Tag Archives: Aristotle

Jesus Wept—For a Friend

Jesus wept.  There are many erudite and inspiring interpretations of this, the shortest verse in the St. James Bible (John, 11:35).  While giving due respect to exegetical scholars, I find it helpful to reflect on the human side of Rabbi Jesus.  As I noted in my essay Jesus and the Fig Tree , the episodes that display Jesus in a fit of pique (the fig tree), or anger (the money changers), or frustration (often with his disciples), or grief (for Lazarus or Jerusalem), give me comforting reassurance that even the most highly evolved among us share our human vulnerabilities.  I find it instructive to take these stories at face value, and use them as a springboard for thinking about the wonders and the mysteries of ordinary life.  One of the greatest of these wonders is friendship.

I find it very beautiful that Jesus would weep at the death of a friend.  Ralph Waldo Emerson observed,  “A friend may well be reckoned the masterpiece of nature.”  C.S. Lewis, however, offers a cautionary note:  “to the Ancients, Friendship seemed the happiest and most fully human of all loves; the crown of life and the school of virtue. The modern world, in comparison, ignores it.”   My experience leads me to shy away from this last sentence.   I can honestly say that my  life’s journey would have have been very different without loving friends to weep with me through the darkness, to laugh with me through crepuscular awakenings, and to dance with me through the light.

Perhaps, however, Lewis is partly correct.  During the busiest times of our lives, it seems we only have room for “socializing,” and not for deep friendships.  Dinner parties or watching football with some buddies and some beers temper the stresses of modern life, but the respect, comfort, and trust that blossom into the love of friendship calls for discovery and creation, care and nurture.  These friends are as rare as they are precious.  They are bound to us with hoops of steel,  and being with them is an essential part of life.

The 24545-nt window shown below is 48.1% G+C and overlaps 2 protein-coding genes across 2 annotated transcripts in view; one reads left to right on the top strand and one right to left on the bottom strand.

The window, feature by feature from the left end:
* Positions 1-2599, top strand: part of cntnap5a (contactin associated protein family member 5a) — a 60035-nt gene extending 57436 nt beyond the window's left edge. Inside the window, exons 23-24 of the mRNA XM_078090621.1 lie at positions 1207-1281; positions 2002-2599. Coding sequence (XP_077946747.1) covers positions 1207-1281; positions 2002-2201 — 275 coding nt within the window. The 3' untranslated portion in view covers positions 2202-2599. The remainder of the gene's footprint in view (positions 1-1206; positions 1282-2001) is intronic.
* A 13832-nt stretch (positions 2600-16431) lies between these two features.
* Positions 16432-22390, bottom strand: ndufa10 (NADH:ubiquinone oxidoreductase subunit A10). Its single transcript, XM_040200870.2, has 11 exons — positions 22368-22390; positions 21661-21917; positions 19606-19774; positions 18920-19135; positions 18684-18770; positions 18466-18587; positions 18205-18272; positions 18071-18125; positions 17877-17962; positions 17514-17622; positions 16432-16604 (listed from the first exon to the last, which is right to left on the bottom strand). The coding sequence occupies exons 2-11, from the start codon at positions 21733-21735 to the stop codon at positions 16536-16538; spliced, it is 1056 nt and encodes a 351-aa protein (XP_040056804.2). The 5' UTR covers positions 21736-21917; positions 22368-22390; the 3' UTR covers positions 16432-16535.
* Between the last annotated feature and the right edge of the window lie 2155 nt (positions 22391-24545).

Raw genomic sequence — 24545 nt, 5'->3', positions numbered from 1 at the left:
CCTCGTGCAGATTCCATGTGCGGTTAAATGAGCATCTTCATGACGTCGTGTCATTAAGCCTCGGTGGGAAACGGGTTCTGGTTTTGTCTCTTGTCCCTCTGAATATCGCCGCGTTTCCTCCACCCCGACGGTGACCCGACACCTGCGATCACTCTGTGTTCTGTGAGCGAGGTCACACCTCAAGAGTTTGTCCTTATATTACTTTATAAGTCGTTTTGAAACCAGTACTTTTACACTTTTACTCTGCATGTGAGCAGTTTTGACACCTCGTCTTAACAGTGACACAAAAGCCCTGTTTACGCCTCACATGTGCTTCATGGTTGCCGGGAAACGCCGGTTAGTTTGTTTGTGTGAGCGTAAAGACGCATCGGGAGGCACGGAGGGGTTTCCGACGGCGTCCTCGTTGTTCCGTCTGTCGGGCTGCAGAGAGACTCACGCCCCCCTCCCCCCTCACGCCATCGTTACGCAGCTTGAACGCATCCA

Still, it seems to me that our friendships, our loves, surround us in concentric circles.  My wife and children and grandchildren live in the innermost circle, surrounded by the sisterhood and brotherhood of intimate friends.  The next circle is enriched by those souls that we recognize and love for a lifetime.  So many men and women from my past, so many students,  have taken up permanent residence in a warm place in my heart. I was recently with a friend I hadn’t seen in 20 years.  As our eyes met, my heart melted into joyful, trusting love.   I could see the same was happening with him.  It was a wonder not only to love each other, but to be aware of that love and to rest in its embrace. There are so many people, hundreds perhaps, with whom I share this love in varying degrees. Further still from the center, we can find human solidarity with a waitress or a service person or a person we pass on the street.   Martin Buber said that if we listen, we can even hear the call of I/Thou in the voice of a railway conductor.

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Living the Love of Wisdom #1

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It is impossible to live a pleasant life without living wisely and honorably and justly, and it is impossible to live wisely and honorably and justly without living pleasantly.